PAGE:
Lewis Nicholson stepped into an unprecedented situation last month, producing two of the first videos to be made when lockdown restrictions on filming began to be eased.
Greg Davenport on Rag'n'Bone Man's Skin: "There’s nothing like spending a night in the middle of nowhere"
Greg Davenport has a knack for directing moving human dramas within distinctive, sometimes harsh settings. He's been doing it in music videos for Lonely The Brave, Steve Mason, Frightened Rabbit and others over the past four years. Now Rag'N'Bone Man's new single Skin has provided the inspiration for Davenport's most epic video - a compelling story told in a spectacular (and spectacularly harsh) backdrop.
Davenport (above) and his crew - including DoP Pat Scola – travelled to Kazakhstan, in the farthest reaches of Europe, to shoot this heart-rending dystopian story of a boy wandering in a deserted world. And as he explains to Promonews, shooting in Kazakhstan provided the team with enormous challenges and also opportunities - including the unexpected one of having two actors playing the same role. BTS photography: Anna Laznya
Promonews: How did you come up with the idea for the Skin video?
Greg Davenport: The ‘last kid on earth’ is an idea I’ve had in my mind for a while now and somehow it just worked with the lyrics and music of Skin in such a perfect and unexpected way.
The original brief mentioned a desire for scale and cinematic expansiveness, as well the theme of ‘missed opportunities’ - so my idea was simply to take that to an epic place. And rather than focus on a romantic narrative to instead look to create something more universal. To see this kid in such impossibly huge landscapes, against the odds in a desperate search purely to find other people and not be alone.
"Kazakhstan was perhaps an unexpected choice - it gave us the mix of expansive natural locations and abandoned/ruined spaces we needed"
You’ve shot in Central/Eastern Europe before. Did you have Kazakhstan in mind? What made it an excellent location?
It had always been my intention to shoot in Kazakhstan and a lot of the images in my treatment came from there. The sheer epic scale and breadth of locations was truly inspirational and thankfully our producer and service companies did an incredible job to allow us to shoot there.
As well as being a genuinely breathtaking place, I felt that Kazakhstan was perhaps a more unexpected choice and it gave us the perfect mix of expansive natural locations and abandoned/ruined spaces we required. I was also able to bring over some crew members from Kyiv, where I spend a lot of my time, who worked together with the incredible local crew to make it all possible.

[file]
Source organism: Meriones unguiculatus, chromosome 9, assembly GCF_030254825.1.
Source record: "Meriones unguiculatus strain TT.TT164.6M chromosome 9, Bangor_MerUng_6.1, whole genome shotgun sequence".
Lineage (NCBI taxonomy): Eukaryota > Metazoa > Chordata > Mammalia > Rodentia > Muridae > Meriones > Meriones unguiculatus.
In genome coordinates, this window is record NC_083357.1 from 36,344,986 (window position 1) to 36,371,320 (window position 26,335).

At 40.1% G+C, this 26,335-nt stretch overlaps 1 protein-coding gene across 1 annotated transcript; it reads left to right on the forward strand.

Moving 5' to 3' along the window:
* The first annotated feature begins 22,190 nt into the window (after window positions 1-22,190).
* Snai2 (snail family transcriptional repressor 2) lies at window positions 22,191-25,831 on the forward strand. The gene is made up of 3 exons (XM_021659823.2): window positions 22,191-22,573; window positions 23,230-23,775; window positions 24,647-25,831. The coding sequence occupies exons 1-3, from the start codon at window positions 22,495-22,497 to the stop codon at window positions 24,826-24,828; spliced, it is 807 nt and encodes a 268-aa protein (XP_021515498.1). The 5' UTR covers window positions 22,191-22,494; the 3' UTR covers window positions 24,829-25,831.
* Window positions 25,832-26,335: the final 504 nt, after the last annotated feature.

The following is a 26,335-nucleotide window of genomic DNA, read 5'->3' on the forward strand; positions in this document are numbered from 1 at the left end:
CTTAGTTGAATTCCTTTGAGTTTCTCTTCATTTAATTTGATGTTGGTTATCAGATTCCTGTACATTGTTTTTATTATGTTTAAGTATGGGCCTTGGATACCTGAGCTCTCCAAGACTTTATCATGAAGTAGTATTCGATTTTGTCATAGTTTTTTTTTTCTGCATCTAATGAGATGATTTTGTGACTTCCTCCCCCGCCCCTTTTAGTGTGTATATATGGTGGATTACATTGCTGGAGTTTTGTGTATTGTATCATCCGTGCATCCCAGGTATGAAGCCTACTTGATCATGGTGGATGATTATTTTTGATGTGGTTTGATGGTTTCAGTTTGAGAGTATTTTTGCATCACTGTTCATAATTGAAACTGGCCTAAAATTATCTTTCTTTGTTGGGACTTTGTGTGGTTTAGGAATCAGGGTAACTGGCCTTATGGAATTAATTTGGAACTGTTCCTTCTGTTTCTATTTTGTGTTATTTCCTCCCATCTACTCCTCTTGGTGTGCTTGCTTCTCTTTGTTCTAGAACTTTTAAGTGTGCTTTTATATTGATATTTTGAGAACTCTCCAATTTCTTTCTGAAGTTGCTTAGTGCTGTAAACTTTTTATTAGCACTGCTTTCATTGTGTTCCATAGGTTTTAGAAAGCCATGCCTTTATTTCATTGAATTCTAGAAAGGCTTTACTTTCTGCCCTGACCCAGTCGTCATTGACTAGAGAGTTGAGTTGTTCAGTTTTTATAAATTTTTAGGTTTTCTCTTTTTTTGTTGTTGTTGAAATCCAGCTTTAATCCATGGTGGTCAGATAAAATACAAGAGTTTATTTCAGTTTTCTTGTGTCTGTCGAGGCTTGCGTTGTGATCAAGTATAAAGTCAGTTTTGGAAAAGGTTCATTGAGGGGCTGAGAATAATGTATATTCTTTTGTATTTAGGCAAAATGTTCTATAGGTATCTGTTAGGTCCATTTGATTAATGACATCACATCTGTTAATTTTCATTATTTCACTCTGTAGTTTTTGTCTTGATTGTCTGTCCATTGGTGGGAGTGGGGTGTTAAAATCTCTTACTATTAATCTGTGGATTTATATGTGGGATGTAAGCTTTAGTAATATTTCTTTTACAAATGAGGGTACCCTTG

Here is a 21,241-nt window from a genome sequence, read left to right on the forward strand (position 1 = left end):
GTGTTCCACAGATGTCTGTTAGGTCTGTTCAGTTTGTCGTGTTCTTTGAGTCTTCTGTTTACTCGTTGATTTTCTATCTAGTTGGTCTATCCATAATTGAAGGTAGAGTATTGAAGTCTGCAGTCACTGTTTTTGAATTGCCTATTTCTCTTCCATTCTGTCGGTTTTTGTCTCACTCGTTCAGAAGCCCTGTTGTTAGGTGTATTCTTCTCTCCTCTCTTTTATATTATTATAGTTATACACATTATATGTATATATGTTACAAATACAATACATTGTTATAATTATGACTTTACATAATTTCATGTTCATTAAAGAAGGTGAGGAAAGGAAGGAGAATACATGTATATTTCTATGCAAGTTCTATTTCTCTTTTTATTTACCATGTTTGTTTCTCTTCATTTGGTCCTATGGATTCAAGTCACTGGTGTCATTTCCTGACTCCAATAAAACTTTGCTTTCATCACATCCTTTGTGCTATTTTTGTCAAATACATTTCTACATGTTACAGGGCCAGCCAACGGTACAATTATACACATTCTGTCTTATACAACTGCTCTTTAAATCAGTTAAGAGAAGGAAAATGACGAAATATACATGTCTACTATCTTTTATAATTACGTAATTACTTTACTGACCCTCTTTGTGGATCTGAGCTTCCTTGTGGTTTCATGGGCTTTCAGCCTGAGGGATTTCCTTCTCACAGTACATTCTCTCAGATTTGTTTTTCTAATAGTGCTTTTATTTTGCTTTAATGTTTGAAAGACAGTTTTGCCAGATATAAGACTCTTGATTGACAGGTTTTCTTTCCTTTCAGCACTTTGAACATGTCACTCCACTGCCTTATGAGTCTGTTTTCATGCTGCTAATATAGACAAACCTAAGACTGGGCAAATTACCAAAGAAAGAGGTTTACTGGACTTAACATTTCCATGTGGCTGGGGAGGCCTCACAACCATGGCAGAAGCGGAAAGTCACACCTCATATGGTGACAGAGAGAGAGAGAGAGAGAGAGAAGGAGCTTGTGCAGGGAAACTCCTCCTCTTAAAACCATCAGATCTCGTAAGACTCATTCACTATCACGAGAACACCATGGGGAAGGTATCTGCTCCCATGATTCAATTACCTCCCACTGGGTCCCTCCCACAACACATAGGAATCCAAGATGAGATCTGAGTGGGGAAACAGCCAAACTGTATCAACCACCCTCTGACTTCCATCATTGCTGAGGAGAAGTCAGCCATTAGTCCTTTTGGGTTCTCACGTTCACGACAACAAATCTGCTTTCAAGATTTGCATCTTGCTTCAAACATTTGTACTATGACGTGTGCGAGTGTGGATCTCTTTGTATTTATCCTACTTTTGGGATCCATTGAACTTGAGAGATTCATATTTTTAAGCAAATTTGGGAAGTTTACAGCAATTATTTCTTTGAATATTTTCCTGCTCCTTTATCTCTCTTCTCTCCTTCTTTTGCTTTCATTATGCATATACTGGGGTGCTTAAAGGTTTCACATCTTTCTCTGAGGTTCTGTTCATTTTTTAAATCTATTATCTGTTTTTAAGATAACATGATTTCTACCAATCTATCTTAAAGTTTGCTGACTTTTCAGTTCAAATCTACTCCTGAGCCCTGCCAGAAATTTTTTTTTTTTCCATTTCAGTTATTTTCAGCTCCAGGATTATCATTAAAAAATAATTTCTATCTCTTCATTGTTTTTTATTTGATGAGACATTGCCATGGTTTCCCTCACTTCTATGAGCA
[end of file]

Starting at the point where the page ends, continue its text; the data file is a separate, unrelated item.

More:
How did you find your talented young lead actor?
Despite the fact that the talent pool in Almaty is fairly small and this was an incredibly tough brief, Nadine our casting director managed to bring us some good options. And luckily enough for us within those options were identical twins, Alibek and Alisher. The stuff of production dreams!
The boys really excelled naturally with the physical stuff, running around the place like a couple of action heroes. And with such an ambitious and exhausting shoot for all of us, it really was key to be able to utilise the two boys at different times.
"Luckily enough the casting options included identical twins, Alibek and Alisher. The stuff of production dreams!"
What were the main challenges during the production and in particular on the shoot?
Kazakhstan is a huge country and the distances we travelled were eye-watering, that in itself is a challenge when it comes to scouting locations. I had a tough time cutting them down, with some intense late-night decision-making going on ahead of the shoot.
On the shoot days themselves we kept crew size to a minimum but still travelling was a big, big deal, both in terms of distances and even the terrain itself. Navigating the canyon’s huge teetering boulders is certainly a memory I won’t forget in a hurry.
It’s fair to say we faced some challenges with both our drone and the inclement weather, but these things happen. The local crew were fantastic and there’s nothing like spending a night in the middle of nowhere (some crew staying in yurts) to really bond everyone together.
What equipment (camera, lighting, etc) did you use?
Patrick Scola our cinematographer and I chose to shoot with the Alexa Mini and beautiful Arri master anamorphics. A lighter body was a gimme on this kind of shoot, enabling Pat to really get in close and move with our kid in those moments that demanded it, and allowing us to improvise too which was key.
With large distances to cover and lots of locations to shoot the plan was never to be in one place too long. There’s no better light than the sun so apart from a little fire flicker in the final scene and some bounce along the way, that’s what you’re seeing.
"The Alexa Mini enabled Pat Scola to get in close and move with our kid"
Rag'N'Bone Man appears at the start, singing Skin a capella. Was he on the shoot with you?
He was! I didn’t think we’d be able to make it happen, but yes Rory came out to Almaty to perform the acapella for the opening. I was adamant that doing it for real and recording him singing live would be a huge benefit to us and I stand by that. The audience can tell the difference, and the feeling you get from it is more powerful and more engaging this way. His first take just blew us all away, and standing where we were it felt like a special thing to experience.
Rory also remained on set with us until the very end of the day, if you look very closely you might just spot him during the end scene.
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